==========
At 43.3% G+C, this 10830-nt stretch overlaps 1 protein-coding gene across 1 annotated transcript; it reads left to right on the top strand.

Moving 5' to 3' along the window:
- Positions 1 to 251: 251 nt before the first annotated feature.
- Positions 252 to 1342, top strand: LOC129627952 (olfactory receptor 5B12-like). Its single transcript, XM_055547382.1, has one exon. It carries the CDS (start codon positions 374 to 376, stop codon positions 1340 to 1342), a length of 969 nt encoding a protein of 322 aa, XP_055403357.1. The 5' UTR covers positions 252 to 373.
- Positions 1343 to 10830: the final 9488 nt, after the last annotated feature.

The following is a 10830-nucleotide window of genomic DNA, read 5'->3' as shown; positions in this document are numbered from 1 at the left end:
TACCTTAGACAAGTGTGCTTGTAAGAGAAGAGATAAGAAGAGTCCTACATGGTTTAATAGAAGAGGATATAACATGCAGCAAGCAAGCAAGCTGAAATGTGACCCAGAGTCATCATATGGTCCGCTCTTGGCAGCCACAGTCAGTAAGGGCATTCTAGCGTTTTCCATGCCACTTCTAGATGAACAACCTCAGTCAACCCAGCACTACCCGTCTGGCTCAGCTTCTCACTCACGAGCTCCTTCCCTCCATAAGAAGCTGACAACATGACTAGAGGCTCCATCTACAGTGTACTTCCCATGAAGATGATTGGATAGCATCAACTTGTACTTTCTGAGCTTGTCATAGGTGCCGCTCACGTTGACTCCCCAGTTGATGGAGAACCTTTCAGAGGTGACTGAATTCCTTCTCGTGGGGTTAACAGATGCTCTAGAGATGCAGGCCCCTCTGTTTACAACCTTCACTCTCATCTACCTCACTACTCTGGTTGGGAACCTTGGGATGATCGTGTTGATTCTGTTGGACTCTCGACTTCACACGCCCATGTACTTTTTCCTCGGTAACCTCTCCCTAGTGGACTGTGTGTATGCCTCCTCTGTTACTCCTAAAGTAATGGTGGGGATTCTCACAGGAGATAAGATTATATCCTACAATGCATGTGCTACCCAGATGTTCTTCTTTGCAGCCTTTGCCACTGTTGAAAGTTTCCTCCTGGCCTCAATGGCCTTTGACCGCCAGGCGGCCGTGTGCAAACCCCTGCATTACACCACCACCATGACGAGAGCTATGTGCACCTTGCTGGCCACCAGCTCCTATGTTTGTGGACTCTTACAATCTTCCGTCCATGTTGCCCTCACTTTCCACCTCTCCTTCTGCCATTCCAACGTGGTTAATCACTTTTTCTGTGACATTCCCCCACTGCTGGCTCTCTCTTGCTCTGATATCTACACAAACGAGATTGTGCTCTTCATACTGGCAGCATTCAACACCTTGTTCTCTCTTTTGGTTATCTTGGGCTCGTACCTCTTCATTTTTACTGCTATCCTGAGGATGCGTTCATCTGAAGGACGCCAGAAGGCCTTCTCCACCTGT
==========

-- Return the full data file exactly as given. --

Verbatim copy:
At 43.3% G+C, this 10830-nt stretch overlaps 1 protein-coding gene across 1 annotated transcript; it reads left to right on the top strand.

Moving 5' to 3' along the window:
- Positions 1 to 251: 251 nt before the first annotated feature.
- Positions 252 to 1342, top strand: LOC129627952 (olfactory receptor 5B12-like). Its single transcript, XM_055547382.1, has one exon. It carries the CDS (start codon positions 374 to 376, stop codon positions 1340 to 1342), a length of 969 nt encoding a protein of 322 aa, XP_055403357.1. The 5' UTR covers positions 252 to 373.
- Positions 1343 to 10830: the final 9488 nt, after the last annotated feature.

The following is a 10830-nucleotide window of genomic DNA, read 5'->3' as shown; positions in this document are numbered from 1 at the left end:
TACCTTAGACAAGTGTGCTTGTAAGAGAAGAGATAAGAAGAGTCCTACATGGTTTAATAGAAGAGGATATAACATGCAGCAAGCAAGCAAGCTGAAATGTGACCCAGAGTCATCATATGGTCCGCTCTTGGCAGCCACAGTCAGTAAGGGCATTCTAGCGTTTTCCATGCCACTTCTAGATGAACAACCTCAGTCAACCCAGCACTACCCGTCTGGCTCAGCTTCTCACTCACGAGCTCCTTCCCTCCATAAGAAGCTGACAACATGACTAGAGGCTCCATCTACAGTGTACTTCCCATGAAGATGATTGGATAGCATCAACTTGTACTTTCTGAGCTTGTCATAGGTGCCGCTCACGTTGACTCCCCAGTTGATGGAGAACCTTTCAGAGGTGACTGAATTCCTTCTCGTGGGGTTAACAGATGCTCTAGAGATGCAGGCCCCTCTGTTTACAACCTTCACTCTCATCTACCTCACTACTCTGGTTGGGAACCTTGGGATGATCGTGTTGATTCTGTTGGACTCTCGACTTCACACGCCCATGTACTTTTTCCTCGGTAACCTCTCCCTAGTGGACTGTGTGTATGCCTCCTCTGTTACTCCTAAAGTAATGGTGGGGATTCTCACAGGAGATAAGATTATATCCTACAATGCATGTGCTACCCAGATGTTCTTCTTTGCAGCCTTTGCCACTGTTGAAAGTTTCCTCCTGGCCTCAATGGCCTTTGACCGCCAGGCGGCCGTGTGCAAACCCCTGCATTACACCACCACCATGACGAGAGCTATGTGCACCTTGCTGGCCACCAGCTCCTATGTTTGTGGACTCTTACAATCTTCCGTCCATGTTGCCCTCACTTTCCACCTCTCCTTCTGCCATTCCAACGTGGTTAATCACTTTTTCTGTGACATTCCCCCACTGCTGGCTCTCTCTTGCTCTGATATCTACACAAACGAGATTGTGCTCTTCATACTGGCAGCATTCAACACCTTGTTCTCTCTTTTGGTTATCTTGGGCTCGTACCTCTTCATTTTTACTGCTATCCTGAGGATGCGTTCATCTGAAGGACGCCAGAAGGCCTTCTCCACCTGT